In the Summer of 2011 Schema.org was created.
From the horse’s mouth –
What is Schema.org?
“This site provides a collection of schemas, i.e., html tags, that webmasters can use to markup their pages in ways recognized by major search providers. Search engines including Bing, Google, Yahoo! and Yandex rely on this markup to improve the display of search results, making it easier for people to find the right web pages.
Many sites are generated from structured data, which is often stored in databases. When this data is formatted into HTML, it becomes very difficult to recover the original structured data. Many applications, especially search engines, can benefit greatly from direct access to this structured data. On-page markup enables search engines to understand the information on web pages and provide richer search results in order to make it easier for users to find relevant information on the web. Markup can also enable new tools and applications that make use of the structure.
A shared markup vocabulary makes easier for webmasters to decide on a markup schema and get the maximum benefit for their efforts. So, in the spirit of sitemaps.org, search engines have come together to provide a shared collection of schemas that webmasters can use.”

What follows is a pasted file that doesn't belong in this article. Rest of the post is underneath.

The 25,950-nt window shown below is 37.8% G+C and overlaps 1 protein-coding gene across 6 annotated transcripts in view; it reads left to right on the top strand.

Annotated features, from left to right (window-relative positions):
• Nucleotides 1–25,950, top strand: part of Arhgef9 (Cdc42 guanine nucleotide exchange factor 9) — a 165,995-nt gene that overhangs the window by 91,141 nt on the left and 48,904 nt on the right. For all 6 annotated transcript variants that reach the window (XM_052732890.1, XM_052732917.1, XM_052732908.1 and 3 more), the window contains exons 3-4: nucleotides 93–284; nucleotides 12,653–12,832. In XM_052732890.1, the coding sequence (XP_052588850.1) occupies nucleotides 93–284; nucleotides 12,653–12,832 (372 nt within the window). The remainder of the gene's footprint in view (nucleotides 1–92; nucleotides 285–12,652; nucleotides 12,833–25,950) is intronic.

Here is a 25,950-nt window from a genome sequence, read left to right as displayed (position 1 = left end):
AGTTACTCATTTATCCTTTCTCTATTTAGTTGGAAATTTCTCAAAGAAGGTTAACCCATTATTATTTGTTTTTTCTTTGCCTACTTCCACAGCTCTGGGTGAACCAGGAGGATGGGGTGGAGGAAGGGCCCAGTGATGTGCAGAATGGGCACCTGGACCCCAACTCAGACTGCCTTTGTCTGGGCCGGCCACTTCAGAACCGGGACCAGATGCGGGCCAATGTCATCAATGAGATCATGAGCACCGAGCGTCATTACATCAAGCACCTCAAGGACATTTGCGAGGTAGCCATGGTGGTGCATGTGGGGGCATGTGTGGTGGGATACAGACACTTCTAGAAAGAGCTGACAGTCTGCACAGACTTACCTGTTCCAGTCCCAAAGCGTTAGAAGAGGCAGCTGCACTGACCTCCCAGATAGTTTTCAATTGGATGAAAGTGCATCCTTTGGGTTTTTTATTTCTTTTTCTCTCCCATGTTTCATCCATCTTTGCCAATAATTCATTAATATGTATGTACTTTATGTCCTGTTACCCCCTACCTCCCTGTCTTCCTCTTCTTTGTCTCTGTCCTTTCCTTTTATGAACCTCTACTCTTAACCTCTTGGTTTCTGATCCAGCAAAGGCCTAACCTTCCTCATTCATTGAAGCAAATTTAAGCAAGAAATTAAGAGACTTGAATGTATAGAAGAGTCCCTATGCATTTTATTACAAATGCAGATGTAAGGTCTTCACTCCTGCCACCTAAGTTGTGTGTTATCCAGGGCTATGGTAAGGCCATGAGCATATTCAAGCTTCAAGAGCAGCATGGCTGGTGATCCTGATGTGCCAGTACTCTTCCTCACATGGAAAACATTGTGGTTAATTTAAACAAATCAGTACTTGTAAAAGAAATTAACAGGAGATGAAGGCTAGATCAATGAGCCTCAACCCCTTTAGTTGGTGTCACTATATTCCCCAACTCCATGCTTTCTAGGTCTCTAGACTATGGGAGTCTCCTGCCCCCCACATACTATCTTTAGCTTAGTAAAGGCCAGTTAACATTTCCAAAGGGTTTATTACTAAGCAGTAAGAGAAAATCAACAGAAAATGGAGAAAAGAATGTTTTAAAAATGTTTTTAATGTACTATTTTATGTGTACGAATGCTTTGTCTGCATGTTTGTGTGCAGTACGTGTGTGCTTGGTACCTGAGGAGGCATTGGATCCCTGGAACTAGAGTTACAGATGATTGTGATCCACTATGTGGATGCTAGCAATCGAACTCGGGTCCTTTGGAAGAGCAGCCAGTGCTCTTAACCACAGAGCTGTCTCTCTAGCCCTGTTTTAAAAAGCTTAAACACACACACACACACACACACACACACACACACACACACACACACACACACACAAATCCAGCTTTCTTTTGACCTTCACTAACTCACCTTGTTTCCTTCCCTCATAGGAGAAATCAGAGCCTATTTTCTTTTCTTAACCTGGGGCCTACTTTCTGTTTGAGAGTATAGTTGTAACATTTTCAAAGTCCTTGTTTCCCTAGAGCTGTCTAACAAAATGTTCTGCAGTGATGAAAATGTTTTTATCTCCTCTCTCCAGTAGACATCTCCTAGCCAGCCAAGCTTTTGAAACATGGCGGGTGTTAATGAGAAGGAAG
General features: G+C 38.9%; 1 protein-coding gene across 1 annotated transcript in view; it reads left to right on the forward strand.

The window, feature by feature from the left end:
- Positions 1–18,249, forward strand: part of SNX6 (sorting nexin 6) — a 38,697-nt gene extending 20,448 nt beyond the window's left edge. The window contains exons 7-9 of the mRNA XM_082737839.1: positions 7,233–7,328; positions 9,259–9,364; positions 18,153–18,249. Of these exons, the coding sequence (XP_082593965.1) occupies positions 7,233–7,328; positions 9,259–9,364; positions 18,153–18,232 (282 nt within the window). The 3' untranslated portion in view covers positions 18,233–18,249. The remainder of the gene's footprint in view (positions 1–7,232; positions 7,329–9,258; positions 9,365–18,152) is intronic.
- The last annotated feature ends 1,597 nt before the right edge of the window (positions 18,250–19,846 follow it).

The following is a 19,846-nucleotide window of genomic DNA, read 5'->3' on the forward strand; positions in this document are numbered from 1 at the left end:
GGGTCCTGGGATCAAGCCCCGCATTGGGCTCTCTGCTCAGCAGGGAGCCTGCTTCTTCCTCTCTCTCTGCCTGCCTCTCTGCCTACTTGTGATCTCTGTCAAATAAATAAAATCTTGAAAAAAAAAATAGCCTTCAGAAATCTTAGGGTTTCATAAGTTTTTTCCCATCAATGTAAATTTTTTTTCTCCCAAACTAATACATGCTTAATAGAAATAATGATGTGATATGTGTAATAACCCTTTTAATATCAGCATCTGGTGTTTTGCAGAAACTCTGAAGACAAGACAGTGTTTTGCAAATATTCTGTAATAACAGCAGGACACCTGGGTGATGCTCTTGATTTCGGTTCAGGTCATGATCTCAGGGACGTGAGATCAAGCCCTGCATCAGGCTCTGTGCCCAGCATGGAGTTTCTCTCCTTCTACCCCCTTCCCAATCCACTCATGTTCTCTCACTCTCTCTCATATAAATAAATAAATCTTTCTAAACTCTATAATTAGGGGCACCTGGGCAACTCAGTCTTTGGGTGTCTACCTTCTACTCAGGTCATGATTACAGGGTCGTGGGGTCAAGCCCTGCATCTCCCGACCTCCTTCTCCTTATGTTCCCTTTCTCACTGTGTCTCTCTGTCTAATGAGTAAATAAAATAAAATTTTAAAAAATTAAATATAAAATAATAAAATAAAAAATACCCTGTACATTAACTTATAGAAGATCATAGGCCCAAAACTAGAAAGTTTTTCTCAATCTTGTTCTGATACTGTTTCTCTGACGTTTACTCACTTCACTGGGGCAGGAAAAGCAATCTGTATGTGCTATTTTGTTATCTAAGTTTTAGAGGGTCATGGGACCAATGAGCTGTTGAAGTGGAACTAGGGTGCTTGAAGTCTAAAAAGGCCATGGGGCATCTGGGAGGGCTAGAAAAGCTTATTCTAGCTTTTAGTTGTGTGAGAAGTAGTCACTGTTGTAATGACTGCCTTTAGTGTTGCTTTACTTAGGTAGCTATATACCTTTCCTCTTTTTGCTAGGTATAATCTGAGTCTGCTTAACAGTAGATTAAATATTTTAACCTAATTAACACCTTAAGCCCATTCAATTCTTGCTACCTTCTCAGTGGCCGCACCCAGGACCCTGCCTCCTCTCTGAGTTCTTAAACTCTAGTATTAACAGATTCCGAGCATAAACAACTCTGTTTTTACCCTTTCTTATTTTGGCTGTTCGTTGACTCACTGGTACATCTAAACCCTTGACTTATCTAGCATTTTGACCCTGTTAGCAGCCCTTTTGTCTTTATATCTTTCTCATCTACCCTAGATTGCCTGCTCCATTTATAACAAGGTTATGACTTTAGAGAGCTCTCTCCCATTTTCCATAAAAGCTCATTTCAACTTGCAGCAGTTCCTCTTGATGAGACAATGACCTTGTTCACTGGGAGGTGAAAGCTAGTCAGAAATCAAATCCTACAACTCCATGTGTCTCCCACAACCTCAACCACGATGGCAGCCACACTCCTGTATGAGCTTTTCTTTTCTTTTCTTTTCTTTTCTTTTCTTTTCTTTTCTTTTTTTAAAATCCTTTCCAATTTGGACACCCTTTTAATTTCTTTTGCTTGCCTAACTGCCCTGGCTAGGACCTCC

In plain English terms it means that your site now has to have the correct microdata to enable it to be found more easily on the major search engines. Microdata is a way of marking up the code on your website to deliver specific information to the search engines and involves using specific terms before important information to make the search engines sit up and pay attention.
At Glass Frog we have found this to be particulalrly useful in local marketing, where Google delivers local results based on your computer’s IP address. For example if you search for restaurants from your home computer, Google will identify your location from the IP address that your computer is broadcasting and deliver ‘local’ results – i.e. restaurants close to your location.
It is a fact that 80% of business for a local company is generated within a five mile radius of the premises, hence Google’s emphasis on local search.
The search engines also realise that the smartphone in a potential buyer’s possession is the online browser of choice for a growing number of people, particularly the younger generation, and because of their inbuilt GPS location facilities they are the perfect device for finding ‘local’ businesses or services.
We are working on some new sites for clients that are not only highly optimised for search but also now have the approriate microdata throughout for maximum impact.
Watch this space – we will report on the results as soon as we have the comparatives in from our Anaylitcs programmes.